Professor Kate Crawford, writing in the NY Times, lists several examples of algorithms that are seen to produce biased results.
– Google’s Photos app tagging black people as gorillas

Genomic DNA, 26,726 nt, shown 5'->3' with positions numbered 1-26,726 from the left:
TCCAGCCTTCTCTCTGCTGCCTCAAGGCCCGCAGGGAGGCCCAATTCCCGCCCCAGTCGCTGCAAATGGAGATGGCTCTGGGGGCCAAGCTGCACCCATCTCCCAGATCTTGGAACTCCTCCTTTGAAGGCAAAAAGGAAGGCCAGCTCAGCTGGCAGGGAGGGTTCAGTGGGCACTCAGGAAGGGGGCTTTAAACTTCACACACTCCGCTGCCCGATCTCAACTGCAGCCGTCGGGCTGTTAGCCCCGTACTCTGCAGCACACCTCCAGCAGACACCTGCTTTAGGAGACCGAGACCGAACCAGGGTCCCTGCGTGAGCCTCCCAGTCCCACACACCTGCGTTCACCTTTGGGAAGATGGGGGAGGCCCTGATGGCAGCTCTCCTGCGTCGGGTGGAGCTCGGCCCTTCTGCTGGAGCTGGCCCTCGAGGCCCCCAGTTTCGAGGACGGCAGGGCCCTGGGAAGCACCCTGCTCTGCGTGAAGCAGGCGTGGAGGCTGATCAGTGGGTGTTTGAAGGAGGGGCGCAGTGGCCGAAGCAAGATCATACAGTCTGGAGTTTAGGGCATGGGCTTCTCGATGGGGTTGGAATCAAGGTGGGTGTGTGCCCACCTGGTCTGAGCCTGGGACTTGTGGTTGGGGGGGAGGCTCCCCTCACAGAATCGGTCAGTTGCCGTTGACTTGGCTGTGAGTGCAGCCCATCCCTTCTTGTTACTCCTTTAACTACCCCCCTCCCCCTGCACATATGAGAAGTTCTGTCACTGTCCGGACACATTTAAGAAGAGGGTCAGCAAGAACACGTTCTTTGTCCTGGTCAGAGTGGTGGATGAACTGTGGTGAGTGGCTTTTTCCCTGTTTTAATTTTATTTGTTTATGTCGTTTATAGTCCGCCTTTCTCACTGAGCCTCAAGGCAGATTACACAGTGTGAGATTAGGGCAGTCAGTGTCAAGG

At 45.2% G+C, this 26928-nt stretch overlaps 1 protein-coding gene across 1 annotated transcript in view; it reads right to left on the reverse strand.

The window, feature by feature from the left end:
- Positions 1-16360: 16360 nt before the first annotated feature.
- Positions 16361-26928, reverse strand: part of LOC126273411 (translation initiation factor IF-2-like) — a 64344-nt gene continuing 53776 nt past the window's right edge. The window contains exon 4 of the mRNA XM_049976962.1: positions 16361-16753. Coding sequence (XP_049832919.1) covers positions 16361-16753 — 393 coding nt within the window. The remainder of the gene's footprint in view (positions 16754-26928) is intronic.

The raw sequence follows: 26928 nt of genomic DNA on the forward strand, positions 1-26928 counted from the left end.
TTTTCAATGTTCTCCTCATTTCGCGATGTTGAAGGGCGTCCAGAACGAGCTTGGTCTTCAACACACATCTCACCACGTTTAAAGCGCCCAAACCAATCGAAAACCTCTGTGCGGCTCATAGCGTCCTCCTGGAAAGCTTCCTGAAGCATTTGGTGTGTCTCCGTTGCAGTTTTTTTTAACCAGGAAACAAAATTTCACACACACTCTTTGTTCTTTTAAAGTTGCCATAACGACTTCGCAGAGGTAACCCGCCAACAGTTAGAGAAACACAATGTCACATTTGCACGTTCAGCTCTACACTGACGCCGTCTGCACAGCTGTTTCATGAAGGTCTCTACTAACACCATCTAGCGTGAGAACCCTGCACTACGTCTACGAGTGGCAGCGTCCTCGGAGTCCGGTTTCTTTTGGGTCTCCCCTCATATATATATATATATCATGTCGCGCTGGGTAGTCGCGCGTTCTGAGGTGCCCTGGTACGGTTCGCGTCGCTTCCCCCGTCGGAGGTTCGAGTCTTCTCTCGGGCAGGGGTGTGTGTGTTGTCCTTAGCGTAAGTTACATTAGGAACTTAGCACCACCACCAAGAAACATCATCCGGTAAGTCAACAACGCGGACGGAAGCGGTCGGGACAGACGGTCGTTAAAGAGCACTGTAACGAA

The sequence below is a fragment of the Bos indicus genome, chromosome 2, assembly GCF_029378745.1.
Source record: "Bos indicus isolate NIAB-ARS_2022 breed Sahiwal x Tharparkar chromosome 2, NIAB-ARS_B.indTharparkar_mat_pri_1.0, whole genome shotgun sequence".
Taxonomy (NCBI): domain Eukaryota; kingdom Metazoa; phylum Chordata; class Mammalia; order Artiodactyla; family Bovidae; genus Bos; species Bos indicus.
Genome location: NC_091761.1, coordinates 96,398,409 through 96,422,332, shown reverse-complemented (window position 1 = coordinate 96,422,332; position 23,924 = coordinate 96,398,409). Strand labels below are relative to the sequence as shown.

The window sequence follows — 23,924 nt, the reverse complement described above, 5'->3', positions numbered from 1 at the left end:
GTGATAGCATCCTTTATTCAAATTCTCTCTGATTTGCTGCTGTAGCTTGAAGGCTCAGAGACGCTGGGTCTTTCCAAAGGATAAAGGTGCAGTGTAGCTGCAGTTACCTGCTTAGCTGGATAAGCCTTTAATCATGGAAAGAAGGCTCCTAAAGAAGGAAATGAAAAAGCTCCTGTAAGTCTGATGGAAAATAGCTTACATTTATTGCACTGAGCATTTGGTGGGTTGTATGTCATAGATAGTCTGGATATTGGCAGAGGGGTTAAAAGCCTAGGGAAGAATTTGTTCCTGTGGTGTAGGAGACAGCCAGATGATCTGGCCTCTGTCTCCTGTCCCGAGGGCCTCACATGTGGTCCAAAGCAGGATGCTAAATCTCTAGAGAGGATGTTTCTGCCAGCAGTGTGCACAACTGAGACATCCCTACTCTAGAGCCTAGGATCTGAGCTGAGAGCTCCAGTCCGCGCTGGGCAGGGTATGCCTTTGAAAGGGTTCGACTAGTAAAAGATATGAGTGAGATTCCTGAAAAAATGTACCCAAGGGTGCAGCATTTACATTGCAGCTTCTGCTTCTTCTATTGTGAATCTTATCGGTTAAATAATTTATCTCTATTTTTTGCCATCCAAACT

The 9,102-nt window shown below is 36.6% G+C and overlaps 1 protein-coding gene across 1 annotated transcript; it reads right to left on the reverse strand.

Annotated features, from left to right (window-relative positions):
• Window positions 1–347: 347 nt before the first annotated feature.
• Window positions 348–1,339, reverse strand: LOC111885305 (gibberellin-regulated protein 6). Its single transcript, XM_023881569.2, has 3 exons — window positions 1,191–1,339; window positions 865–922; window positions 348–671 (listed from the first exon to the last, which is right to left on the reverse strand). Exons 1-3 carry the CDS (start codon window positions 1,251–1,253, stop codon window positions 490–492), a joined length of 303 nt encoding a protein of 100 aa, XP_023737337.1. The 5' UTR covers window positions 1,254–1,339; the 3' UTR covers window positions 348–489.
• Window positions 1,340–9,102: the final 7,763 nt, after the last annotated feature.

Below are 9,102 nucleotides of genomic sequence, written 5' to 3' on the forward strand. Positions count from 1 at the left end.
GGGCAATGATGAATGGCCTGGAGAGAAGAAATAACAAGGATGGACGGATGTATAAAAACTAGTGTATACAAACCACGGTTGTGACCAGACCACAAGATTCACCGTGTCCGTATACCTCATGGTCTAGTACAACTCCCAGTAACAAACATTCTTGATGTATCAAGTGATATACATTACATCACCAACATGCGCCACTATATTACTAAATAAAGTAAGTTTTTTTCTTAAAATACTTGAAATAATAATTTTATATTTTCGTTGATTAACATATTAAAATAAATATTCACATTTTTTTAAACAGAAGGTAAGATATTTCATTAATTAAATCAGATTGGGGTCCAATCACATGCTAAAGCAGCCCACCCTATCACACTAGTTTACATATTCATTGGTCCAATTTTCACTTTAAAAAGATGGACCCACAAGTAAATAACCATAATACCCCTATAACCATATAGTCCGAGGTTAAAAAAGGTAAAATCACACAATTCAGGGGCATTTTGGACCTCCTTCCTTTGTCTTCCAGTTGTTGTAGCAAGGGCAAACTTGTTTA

– a Pro Publica investigation showing that risk assessment algorithms, used in US courts to help judges decide the lengths of sentences or the amounts of bail bonds, show bias against black people. The company concerned, Northpointe, advertises its services including “The Northpointe Suite is an automated decision-support software package of industry-leading risk, needs assessment and case management tools. The instruments address the complex set of risk, need and case management considerations that improve decision accuracy in custody, supervision and programming based on underlying criminogenci [SIC] needs.” Northpointe does not give out data about its algorithms, which are proprietary, though it does release a factsheet about “developing a robust, data-driven management plan for jail populations”. This refers to a 1998 study, “Objective Jail Classification Systems: A Guide for Jail Administrators” by Thigpen, Hutchinson and Barbee, published by U.S. Department of Justice National Institute of Corrections, which includes the sort of questionnaires used. Obviously this sort of classifying has been taking place for some time, but manually. Computers simply add the ability to use more data and to do it more quickly.